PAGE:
In 2009, Oregon lawmakers approved
HB 2649 and HB 3405, a balanced approach to dealing with their fiscal
problems that included increased taxes on the wealthiest state
residents and corporations. These revenue increases were combined with
lowered taxes for people receiving unemployment insurance benefits,
offering tax relief to many families.
The over-riding theme of the legislative session this year was how toresolve a $4 billion budget deficit. However, unlike many states,Oregon's legislators successfully avoided the worst cuts through fairrevenue generators and spending cuts. They also continued to pushforward on key issues like the environment, worker's rights, andhealthcare. On several issues, such as climate change, the governorput forward an agenda to lead the nation and in other areas strongprogressive legislators set out similarly ambitious goals. In manyinstances compromises tempered the boldness of the final product, butin most cases some real progress was made.
Earlier this year, policymakers in Oregon enacted both temporary
and permanent changes in the state’s tax system to help close an
enormous budget gap and, by extension, provide funding for vital
services like education, health care, and public safety... Yet, due to quirks
in Oregon’s legislative process, opponents of these changes have an
opportunity to put them before the voters for approval via referendum.
Not surprisingly, representatives of big business and a who’s who of
anti-tax organizations are attempting to take full advantage of that
The Missouri legislature adjourned after delivering approximately 160 bills to Governor Nixon.
Budget: The Missouri legislature passed a $23 billion operating budget
for the fiscal year beginning July 1, plus a two-year $600 million
capital improvements budget that includes various projects funded with
federal stimulus money. Governor Nixon used the line-item veto to cut $22.8
million from the operating budget and $82.2 million from the capital
improvement budget. For specific initiatives vetoed click here. The Governor also placed on hold an additional $325 million of expenditures since the state faces declining revenues.
Oregon became the latest state to address the current fiscal crisis with progressive revenue increases. This is part of a welcome trend that we highlighted back in April
of states recognizing that budget cuts need to be balanced with
wealthier state residents being asked to pay their fair share to
address the effects of the economic downturn.
States have traditionally raised taxes in past recessions. Yet, those states that did raise taxes suffered no drop in annual growth rates
compared to states that depended on budget cuts alone during
recessions. The reality is that long-term growth is dependent on making
common-sense public investments, even and especially during economic
downturns. This is one reason that the states which collect the
highest percentage of personal income in taxes actually sustain higher income growth.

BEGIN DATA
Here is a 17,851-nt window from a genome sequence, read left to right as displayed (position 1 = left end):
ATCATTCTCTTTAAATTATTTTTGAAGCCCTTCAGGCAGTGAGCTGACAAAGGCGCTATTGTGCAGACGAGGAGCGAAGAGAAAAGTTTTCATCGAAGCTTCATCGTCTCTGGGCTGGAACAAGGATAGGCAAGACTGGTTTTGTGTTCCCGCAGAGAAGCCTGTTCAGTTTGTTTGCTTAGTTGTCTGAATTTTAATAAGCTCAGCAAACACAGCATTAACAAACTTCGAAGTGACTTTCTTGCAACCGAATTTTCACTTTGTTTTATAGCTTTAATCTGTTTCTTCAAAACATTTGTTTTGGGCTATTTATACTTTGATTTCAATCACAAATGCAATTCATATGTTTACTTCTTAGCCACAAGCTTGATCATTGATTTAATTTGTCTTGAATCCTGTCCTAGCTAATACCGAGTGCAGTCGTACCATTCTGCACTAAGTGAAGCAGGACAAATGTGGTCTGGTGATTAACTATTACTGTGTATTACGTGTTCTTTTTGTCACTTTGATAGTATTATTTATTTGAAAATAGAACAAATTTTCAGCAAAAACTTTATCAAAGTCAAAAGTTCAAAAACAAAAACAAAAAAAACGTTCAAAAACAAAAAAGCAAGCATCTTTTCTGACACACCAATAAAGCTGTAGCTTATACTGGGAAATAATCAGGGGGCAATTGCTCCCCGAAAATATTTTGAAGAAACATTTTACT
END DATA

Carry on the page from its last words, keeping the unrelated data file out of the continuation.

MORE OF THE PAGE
Despite a budget surplus of $257 million, Wyoming lawmakers failed to act substantively on big issues like health care reform, prison reform, and development of a coordinated energy policy, as WyoFile.com reports in its end of session recap. Still, progressives made important gains in workers' compensation, health insurance regulation, and beat back an anti-gay "defense of marriage act," a voter ID initiative, and an anti-choice measure. However, lawmakers failed to expand health care for kids and, most regrettably, passed laws making it easier for people convicted of domestic violence to regain their gun ownership.
The Republican National Committee has filed a lawsuit
against the Federal Elections Commission, hoping to prevent
restrictions on donations to political parties designated for spending
on state-level campaign work and congressional redistricting, among
other things. The RNC has teamed up with James Bopp, the country's top crusader against campaign finance regulations, who has had substantial success of late. He argued the Wisconsin Right to Life
case that eviscerated McCain-Feingold's ban on corporate and union
spending on advertisements in federal elections. (He is also himself a
member of the RNC and counsel to the rightwing, socially conservative
group Focus on the Family). Previously his mission has been to tear
down all restrictions on independent groups, but in this case Bopp is
expanding his goals to include the political parties themselves. And
while new Democratic National Committee Counsel Bob Bauer, late of the
Obama campaign and an election law scholar in his own right, thinks the law and the constitution are on their side, the Robert's Supreme Court is clearly on a path toward dismantling the campaign finance regime we have now.
With legislative sessions getting underway around the country, this
Dispatch provides a list of key bills and policies that we encourage
legislators to consider introducing. While not exhaustive of the range
of needed reforms in states, they emphasize initiatives of strategic
importance that are being considered in multiple states. Working with
our various partners, Progressive States Network is providing staff
support for these policies and will work to use movement in multiple
states to generate national media and attention. This in turn will
create greater momentum to assist individual states in pushing bills to
passage. The following is a quick checklist of key policies with links
to model legislation and policy summaries.